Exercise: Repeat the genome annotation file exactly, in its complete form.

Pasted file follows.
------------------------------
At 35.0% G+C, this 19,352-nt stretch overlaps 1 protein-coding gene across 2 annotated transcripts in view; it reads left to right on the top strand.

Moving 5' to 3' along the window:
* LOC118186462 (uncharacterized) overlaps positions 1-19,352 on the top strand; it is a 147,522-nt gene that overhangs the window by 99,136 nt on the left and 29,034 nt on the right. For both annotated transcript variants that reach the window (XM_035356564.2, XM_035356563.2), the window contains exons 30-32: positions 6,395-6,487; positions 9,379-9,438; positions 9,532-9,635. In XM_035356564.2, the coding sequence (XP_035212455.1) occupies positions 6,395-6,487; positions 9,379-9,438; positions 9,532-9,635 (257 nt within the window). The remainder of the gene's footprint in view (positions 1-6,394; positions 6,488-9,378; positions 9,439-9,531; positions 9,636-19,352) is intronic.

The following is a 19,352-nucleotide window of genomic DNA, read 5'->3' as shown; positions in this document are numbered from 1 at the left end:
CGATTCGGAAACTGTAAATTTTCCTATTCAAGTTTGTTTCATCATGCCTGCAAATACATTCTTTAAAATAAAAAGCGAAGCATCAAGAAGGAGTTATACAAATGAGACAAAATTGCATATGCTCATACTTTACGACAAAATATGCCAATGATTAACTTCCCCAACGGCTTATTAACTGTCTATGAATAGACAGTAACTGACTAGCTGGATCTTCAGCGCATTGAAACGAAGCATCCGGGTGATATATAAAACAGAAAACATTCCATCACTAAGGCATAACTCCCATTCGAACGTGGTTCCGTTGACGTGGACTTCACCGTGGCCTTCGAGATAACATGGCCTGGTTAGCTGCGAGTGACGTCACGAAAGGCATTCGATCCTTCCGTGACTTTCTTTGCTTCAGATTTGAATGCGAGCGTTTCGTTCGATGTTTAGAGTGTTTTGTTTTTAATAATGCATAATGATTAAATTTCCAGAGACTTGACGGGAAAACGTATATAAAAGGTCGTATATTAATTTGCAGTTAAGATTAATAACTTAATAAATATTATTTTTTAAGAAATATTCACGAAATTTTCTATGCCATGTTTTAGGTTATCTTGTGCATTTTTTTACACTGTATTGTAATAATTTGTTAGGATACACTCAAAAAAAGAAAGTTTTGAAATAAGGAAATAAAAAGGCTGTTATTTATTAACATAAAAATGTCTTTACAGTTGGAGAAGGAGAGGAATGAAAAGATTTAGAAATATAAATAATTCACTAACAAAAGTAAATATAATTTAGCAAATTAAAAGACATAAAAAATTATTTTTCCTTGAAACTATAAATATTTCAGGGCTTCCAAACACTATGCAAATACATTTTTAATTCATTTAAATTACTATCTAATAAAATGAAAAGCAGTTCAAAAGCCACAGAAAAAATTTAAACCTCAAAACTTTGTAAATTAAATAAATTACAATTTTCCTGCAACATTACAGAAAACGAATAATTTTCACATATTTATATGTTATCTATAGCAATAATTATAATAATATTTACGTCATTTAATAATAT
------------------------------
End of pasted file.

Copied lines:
At 35.0% G+C, this 19,352-nt stretch overlaps 1 protein-coding gene across 2 annotated transcripts in view; it reads left to right on the top strand.

Moving 5' to 3' along the window:
* LOC118186462 (uncharacterized) overlaps positions 1-19,352 on the top strand; it is a 147,522-nt gene that overhangs the window by 99,136 nt on the left and 29,034 nt on the right. For both annotated transcript variants that reach the window (XM_035356564.2, XM_035356563.2), the window contains exons 30-32: positions 6,395-6,487; positions 9,379-9,438; positions 9,532-9,635. In XM_035356564.2, the coding sequence (XP_035212455.1) occupies positions 6,395-6,487; positions 9,379-9,438; positions 9,532-9,635 (257 nt within the window). The remainder of the gene's footprint in view (positions 1-6,394; positions 6,488-9,378; positions 9,439-9,531; positions 9,636-19,352) is intronic.

The following is a 19,352-nucleotide window of genomic DNA, read 5'->3' as shown; positions in this document are numbered from 1 at the left end:
CGATTCGGAAACTGTAAATTTTCCTATTCAAGTTTGTTTCATCATGCCTGCAAATACATTCTTTAAAATAAAAAGCGAAGCATCAAGAAGGAGTTATACAAATGAGACAAAATTGCATATGCTCATACTTTACGACAAAATATGCCAATGATTAACTTCCCCAACGGCTTATTAACTGTCTATGAATAGACAGTAACTGACTAGCTGGATCTTCAGCGCATTGAAACGAAGCATCCGGGTGATATATAAAACAGAAAACATTCCATCACTAAGGCATAACTCCCATTCGAACGTGGTTCCGTTGACGTGGACTTCACCGTGGCCTTCGAGATAACATGGCCTGGTTAGCTGCGAGTGACGTCACGAAAGGCATTCGATCCTTCCGTGACTTTCTTTGCTTCAGATTTGAATGCGAGCGTTTCGTTCGATGTTTAGAGTGTTTTGTTTTTAATAATGCATAATGATTAAATTTCCAGAGACTTGACGGGAAAACGTATATAAAAGGTCGTATATTAATTTGCAGTTAAGATTAATAACTTAATAAATATTATTTTTTAAGAAATATTCACGAAATTTTCTATGCCATGTTTTAGGTTATCTTGTGCATTTTTTTACACTGTATTGTAATAATTTGTTAGGATACACTCAAAAAAAGAAAGTTTTGAAATAAGGAAATAAAAAGGCTGTTATTTATTAACATAAAAATGTCTTTACAGTTGGAGAAGGAGAGGAATGAAAAGATTTAGAAATATAAATAATTCACTAACAAAAGTAAATATAATTTAGCAAATTAAAAGACATAAAAAATTATTTTTCCTTGAAACTATAAATATTTCAGGGCTTCCAAACACTATGCAAATACATTTTTAATTCATTTAAATTACTATCTAATAAAATGAAAAGCAGTTCAAAAGCCACAGAAAAAATTTAAACCTCAAAACTTTGTAAATTAAATAAATTACAATTTTCCTGCAACATTACAGAAAACGAATAATTTTCACATATTTATATGTTATCTATAGCAATAATTATAATAATATTTACGTCATTTAATAATAT